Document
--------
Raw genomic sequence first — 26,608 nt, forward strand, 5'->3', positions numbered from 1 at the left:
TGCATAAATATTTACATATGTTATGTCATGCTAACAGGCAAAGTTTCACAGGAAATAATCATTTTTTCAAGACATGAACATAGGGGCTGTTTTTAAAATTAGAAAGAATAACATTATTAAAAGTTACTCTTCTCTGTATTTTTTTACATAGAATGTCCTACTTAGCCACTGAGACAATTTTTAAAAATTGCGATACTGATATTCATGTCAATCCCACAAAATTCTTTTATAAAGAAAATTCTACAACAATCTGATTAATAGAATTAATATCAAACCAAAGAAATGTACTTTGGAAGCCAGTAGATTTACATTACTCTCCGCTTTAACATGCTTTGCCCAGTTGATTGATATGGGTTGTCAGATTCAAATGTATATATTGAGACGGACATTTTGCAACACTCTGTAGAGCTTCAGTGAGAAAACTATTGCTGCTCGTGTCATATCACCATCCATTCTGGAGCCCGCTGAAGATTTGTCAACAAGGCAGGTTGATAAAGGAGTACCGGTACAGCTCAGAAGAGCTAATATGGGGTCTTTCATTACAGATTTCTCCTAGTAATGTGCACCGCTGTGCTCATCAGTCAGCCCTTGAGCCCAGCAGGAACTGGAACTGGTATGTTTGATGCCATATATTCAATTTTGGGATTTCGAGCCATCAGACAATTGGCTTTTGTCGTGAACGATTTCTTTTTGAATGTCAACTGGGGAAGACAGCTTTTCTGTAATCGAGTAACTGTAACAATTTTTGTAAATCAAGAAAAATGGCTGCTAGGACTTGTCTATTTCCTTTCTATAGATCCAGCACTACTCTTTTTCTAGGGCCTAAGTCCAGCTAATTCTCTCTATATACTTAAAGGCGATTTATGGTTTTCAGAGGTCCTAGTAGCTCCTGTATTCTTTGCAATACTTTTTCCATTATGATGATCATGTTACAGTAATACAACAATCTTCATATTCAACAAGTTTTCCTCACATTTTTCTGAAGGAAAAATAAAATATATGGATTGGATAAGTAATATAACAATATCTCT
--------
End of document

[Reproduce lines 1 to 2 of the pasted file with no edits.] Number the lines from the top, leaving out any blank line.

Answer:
Raw genomic sequence first — 26,608 nt, forward strand, 5'->3', positions numbered from 1 at the left:
TGCATAAATATTTACATATGTTATGTCATGCTAACAGGCAAAGTTTCACAGGAAATAATCATTTTTTCAAGACATGAACATAGGGGCTGTTTTTAAAATTAGAAAGAATAACATTATTAAAAGTTACTCTTCTCTGTATTTTTTTACATAGAATGTCCTACTTAGCCACTGAGACAATTTTTAAAAATTGCGATACTGATATTCATGTCAATCCCACAAAATTCTTTTATAAAGAAAATTCTACAACAATCTGATTAATAGAATTAATATCAAACCAAAGAAATGTACTTTGGAAGCCAGTAGATTTACATTACTCTCCGCTTTAACATGCTTTGCCCAGTTGATTGATATGGGTTGTCAGATTCAAATGTATATATTGAGACGGACATTTTGCAACACTCTGTAGAGCTTCAGTGAGAAAACTATTGCTGCTCGTGTCATATCACCATCCATTCTGGAGCCCGCTGAAGATTTGTCAACAAGGCAGGTTGATAAAGGAGTACCGGTACAGCTCAGAAGAGCTAATATGGGGTCTTTCATTACAGATTTCTCCTAGTAATGTGCACCGCTGTGCTCATCAGTCAGCCCTTGAGCCCAGCAGGAACTGGAACTGGTATGTTTGATGCCATATATTCAATTTTGGGATTTCGAGCCATCAGACAATTGGCTTTTGTCGTGAACGATTTCTTTTTGAATGTCAACTGGGGAAGACAGCTTTTCTGTAATCGAGTAACTGTAACAATTTTTGTAAATCAAGAAAAATGGCTGCTAGGACTTGTCTATTTCCTTTCTATAGATCCAGCACTACTCTTTTTCTAGGGCCTAAGTCCAGCTAATTCTCTCTATATACTTAAAGGCGATTTATGGTTTTCAGAGGTCCTAGTAGCTCCTGTATTCTTTGCAATACTTTTTCCATTATGATGATCATGTTACAGTAATACAACAATCTTCATATTCAACAAGTTTTCCTCACATTTTTCTGAAGGAAAAATAAAATATATGGATTGGATAAGTAATATAACAATATCTCT